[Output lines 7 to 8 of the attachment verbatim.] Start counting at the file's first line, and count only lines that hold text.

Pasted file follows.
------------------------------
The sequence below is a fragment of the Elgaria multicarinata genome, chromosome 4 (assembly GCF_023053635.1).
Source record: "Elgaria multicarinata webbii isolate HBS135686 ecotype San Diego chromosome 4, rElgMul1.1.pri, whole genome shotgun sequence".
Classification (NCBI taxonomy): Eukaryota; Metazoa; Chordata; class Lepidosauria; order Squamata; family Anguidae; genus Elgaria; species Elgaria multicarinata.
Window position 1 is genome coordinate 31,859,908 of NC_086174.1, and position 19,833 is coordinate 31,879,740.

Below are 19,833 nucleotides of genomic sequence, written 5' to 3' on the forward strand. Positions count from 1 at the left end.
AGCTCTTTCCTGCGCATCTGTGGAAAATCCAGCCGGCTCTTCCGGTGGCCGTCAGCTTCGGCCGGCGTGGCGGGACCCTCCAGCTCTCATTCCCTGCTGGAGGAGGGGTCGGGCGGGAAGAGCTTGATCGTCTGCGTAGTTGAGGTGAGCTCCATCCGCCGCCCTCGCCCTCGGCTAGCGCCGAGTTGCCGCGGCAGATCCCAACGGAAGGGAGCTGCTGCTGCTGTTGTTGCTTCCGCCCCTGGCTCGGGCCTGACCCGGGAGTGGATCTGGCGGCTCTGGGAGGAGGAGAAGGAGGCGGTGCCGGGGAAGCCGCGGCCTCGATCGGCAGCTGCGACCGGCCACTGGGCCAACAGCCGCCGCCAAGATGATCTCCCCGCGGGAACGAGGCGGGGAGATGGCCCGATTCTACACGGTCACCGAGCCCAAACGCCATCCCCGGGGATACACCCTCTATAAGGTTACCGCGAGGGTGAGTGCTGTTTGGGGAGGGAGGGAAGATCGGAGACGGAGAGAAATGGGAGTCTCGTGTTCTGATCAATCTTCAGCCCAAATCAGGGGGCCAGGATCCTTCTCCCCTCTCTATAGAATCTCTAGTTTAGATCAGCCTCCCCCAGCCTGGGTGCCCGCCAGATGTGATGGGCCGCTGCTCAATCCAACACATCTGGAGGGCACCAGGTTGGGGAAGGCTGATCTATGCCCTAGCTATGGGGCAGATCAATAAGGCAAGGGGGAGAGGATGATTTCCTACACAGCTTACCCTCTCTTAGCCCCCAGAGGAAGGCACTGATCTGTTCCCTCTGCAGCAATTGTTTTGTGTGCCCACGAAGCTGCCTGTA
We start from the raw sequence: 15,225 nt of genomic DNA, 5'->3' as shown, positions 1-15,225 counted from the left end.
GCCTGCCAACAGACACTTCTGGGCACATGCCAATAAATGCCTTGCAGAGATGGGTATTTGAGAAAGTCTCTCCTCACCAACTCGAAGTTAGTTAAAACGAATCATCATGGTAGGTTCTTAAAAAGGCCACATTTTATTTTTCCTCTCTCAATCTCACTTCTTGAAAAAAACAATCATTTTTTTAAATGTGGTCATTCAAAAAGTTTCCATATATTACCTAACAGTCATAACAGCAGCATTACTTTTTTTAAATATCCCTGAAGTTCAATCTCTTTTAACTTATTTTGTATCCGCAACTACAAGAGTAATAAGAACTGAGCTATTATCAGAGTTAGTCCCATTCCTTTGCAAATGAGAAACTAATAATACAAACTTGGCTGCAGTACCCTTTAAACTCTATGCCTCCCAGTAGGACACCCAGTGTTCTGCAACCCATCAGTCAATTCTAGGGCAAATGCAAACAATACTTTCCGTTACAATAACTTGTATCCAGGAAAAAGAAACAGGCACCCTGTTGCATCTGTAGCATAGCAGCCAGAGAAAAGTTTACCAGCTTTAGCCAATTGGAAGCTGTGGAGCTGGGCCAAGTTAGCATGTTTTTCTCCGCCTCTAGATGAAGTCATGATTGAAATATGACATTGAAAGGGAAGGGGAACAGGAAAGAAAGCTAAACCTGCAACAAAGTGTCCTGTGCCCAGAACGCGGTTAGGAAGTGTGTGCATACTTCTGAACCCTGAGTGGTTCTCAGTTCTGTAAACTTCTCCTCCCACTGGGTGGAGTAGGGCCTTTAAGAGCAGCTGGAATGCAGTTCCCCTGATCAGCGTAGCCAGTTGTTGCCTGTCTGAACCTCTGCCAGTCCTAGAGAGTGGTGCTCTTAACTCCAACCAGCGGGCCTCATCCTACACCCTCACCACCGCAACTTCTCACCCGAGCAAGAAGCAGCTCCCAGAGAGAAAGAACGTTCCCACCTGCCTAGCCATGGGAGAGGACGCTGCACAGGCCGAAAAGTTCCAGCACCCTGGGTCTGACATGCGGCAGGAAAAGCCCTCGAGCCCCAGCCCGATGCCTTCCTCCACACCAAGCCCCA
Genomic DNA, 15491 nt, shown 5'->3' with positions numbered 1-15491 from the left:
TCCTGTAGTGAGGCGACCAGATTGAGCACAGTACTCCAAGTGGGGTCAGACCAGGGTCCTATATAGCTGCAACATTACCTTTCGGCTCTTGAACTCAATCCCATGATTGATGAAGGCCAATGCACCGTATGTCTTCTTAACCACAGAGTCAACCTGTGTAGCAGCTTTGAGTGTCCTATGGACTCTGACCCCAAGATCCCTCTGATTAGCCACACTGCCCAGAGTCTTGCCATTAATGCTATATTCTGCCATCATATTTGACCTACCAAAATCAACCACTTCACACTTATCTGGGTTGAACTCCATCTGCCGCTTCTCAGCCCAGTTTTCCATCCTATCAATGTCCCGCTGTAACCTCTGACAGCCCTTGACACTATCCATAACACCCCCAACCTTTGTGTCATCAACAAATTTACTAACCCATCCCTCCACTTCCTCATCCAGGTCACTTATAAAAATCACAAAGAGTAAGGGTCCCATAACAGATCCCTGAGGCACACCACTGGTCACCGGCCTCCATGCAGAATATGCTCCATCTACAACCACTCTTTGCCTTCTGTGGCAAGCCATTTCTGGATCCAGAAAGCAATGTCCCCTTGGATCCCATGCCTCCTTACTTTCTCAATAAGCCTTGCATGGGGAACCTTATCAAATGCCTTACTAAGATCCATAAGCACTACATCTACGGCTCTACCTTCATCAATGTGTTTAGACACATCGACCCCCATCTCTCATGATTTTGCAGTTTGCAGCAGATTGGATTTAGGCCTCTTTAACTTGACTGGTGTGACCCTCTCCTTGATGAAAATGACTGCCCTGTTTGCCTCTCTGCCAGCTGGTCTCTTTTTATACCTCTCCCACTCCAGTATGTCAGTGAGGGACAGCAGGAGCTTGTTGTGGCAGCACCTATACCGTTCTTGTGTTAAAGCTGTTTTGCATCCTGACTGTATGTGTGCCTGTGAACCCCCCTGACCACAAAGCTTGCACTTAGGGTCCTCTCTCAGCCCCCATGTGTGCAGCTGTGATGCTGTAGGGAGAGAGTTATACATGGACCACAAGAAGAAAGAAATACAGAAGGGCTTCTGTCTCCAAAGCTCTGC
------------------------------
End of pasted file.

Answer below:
We start from the raw sequence: 15,225 nt of genomic DNA, 5'->3' as shown, positions 1-15,225 counted from the left end.
GCCTGCCAACAGACACTTCTGGGCACATGCCAATAAATGCCTTGCAGAGATGGGTATTTGAGAAAGTCTCTCCTCACCAACTCGAAGTTAGTTAAAACGAATCATCATGGTAGGTTCTTAAAAAGGCCACATTTTATTTTTCCTCTCTCAATCTCACTTCTTGAAAAAAACAATCATTTTTTTAAATGTGGTCATTCAAAAAGTTTCCATATATTACCTAACAGTCATAACAGCAGCATTACTTTTTTTAAATATCCCTGAAGTTCAATCTCTTTTAACTTATTTTGTATCCGCAACTACAAGAGTAATAAGAACTGAGCTATTATCAGAGTTAGTCCCATTCCTTTGCAAATGAGAAACTAATAATACAAACTTGGCTGCAGTACCCTTTAAACTCTATGCCTCCCAGTAGGACACCCAGTGTTCTGCAACCCATCAGTCAATTCTAGGGCAAATGCAAACAATACTTTCCGTTACAATAACTTGTATCCAGGAAAAAGAAACAGGCACCCTGTTGCATCTGTAGCATAGCAGCCAGAGAAAAGTTTACCAGCTTTAGCCAATTGGAAGCTGTGGAGCTGGGCCAAGTTAGCATGTTTTTCTCCGCCTCTAGATGAAGTCATGATTGAAATATGACATTGAAAGGGAAGGGGAACAGGAAAGAAAGCTAAACCTGCAACAAAGTGTCCTGTGCCCAGAACGCGGTTAGGAAGTGTGTGCATACTTCTGAACCCTGAGTGGTTCTCAGTTCTGTAAACTTCTCCTCCCACTGGGTGGAGTAGGGCCTTTAAGAGCAGCTGGAATGCAGTTCCCCTGATCAGCGTAGCCAGTTGTTGCCTGTCTGAACCTCTGCCAGTCCTAGAGAGTGGTGCTCTTAACTCCAACCAGCGGGCCTCATCCTACACCCTCACCACCGCAACTTCTCACCCGAGCAAGAAGCAGCTCCCAGAGAGAAAGAACGTTCCCACCTGCCTAGCCATGGGAGAGGACGCTGCACAGGCCGAAAAGTTCCAGCACCCTGGGTCTGACATGCGGCAGGAAAAGCCCTCGAGCCCCAGCCCGATGCCTTCCTCCACACCAAGCCCCA